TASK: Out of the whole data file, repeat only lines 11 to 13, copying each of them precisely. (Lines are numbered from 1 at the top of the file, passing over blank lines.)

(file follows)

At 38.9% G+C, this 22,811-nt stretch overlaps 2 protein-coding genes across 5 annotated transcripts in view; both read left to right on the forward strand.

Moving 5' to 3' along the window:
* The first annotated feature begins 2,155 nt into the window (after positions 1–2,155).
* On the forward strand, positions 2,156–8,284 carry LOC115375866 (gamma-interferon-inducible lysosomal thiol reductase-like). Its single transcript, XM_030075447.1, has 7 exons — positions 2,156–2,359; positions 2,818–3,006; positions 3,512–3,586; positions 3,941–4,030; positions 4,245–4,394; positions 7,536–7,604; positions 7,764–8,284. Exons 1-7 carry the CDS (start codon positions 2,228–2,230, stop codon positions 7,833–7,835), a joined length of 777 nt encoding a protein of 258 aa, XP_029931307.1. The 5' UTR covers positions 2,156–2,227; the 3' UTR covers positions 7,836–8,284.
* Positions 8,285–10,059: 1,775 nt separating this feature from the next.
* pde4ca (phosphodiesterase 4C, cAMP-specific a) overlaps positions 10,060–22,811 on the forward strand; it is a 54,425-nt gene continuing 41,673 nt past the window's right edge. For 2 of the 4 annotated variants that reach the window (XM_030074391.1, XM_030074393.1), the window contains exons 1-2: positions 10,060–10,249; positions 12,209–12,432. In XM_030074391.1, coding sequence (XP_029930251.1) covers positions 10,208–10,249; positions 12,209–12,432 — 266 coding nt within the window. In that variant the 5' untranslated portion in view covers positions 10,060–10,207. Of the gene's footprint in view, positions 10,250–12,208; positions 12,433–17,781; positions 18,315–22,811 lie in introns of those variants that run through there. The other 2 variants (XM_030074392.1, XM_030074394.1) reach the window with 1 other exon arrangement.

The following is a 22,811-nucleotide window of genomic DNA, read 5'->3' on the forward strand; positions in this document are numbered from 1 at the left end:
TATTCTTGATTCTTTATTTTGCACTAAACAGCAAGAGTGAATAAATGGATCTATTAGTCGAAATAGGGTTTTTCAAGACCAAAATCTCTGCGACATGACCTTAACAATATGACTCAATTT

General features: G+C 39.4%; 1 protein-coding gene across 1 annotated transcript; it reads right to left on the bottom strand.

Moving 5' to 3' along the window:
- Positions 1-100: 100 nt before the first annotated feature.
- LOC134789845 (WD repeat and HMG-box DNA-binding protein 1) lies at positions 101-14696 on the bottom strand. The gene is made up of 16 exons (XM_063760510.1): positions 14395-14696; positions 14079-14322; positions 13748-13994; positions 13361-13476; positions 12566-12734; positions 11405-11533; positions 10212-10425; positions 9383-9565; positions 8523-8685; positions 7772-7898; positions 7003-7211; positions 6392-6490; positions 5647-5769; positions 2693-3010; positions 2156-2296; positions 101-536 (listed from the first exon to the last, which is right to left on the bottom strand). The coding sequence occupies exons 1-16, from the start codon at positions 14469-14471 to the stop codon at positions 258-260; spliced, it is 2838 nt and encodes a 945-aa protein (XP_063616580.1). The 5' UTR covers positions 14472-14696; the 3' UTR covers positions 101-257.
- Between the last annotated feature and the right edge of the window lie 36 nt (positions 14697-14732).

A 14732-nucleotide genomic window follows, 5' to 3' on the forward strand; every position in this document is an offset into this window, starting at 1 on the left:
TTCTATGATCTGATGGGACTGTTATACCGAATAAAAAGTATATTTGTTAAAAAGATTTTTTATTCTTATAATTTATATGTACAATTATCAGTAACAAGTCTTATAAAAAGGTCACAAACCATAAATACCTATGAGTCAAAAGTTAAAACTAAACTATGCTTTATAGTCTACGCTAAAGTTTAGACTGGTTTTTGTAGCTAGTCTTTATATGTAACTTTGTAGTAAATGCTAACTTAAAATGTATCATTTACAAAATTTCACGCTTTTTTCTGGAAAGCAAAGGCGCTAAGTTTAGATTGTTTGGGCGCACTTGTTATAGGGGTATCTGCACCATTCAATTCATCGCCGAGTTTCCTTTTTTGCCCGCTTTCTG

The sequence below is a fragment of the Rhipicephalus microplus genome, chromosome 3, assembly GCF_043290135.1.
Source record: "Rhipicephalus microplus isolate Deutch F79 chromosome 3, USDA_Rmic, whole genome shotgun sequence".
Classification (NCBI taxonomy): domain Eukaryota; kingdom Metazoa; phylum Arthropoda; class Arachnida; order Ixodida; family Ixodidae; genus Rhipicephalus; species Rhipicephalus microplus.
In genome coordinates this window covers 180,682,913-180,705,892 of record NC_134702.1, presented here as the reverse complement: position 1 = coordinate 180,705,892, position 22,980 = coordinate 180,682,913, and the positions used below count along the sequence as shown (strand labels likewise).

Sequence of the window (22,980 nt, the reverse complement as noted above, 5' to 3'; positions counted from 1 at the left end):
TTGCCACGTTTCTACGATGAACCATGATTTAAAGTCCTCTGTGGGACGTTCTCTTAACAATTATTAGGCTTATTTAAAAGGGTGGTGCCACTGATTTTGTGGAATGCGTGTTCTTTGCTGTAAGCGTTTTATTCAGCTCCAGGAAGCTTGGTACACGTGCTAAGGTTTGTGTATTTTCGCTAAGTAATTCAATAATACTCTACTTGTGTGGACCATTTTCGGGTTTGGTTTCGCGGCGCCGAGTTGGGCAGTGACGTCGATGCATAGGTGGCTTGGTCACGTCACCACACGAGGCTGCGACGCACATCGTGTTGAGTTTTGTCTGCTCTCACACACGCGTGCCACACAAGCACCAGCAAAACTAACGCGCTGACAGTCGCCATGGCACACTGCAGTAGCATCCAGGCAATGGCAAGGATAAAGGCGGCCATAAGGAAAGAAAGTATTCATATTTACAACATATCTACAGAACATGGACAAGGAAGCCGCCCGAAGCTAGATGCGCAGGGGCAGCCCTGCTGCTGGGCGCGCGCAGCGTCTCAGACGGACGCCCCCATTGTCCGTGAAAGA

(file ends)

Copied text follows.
- Positions 1-100: 100 nt before the first annotated feature.
- LOC134789845 (WD repeat and HMG-box DNA-binding protein 1) lies at positions 101-14696 on the bottom strand. The gene is made up of 16 exons (XM_063760510.1): positions 14395-14696; positions 14079-14322; positions 13748-13994; positions 13361-13476; positions 12566-12734; positions 11405-11533; positions 10212-10425; positions 9383-9565; positions 8523-8685; positions 7772-7898; positions 7003-7211; positions 6392-6490; positions 5647-5769; positions 2693-3010; positions 2156-2296; positions 101-536 (listed from the first exon to the last, which is right to left on the bottom strand). The coding sequence occupies exons 1-16, from the start codon at positions 14469-14471 to the stop codon at positions 258-260; spliced, it is 2838 nt and encodes a 945-aa protein (XP_063616580.1). The 5' UTR covers positions 14472-14696; the 3' UTR covers positions 101-257.
- Between the last annotated feature and the right edge of the window lie 36 nt (positions 14697-14732).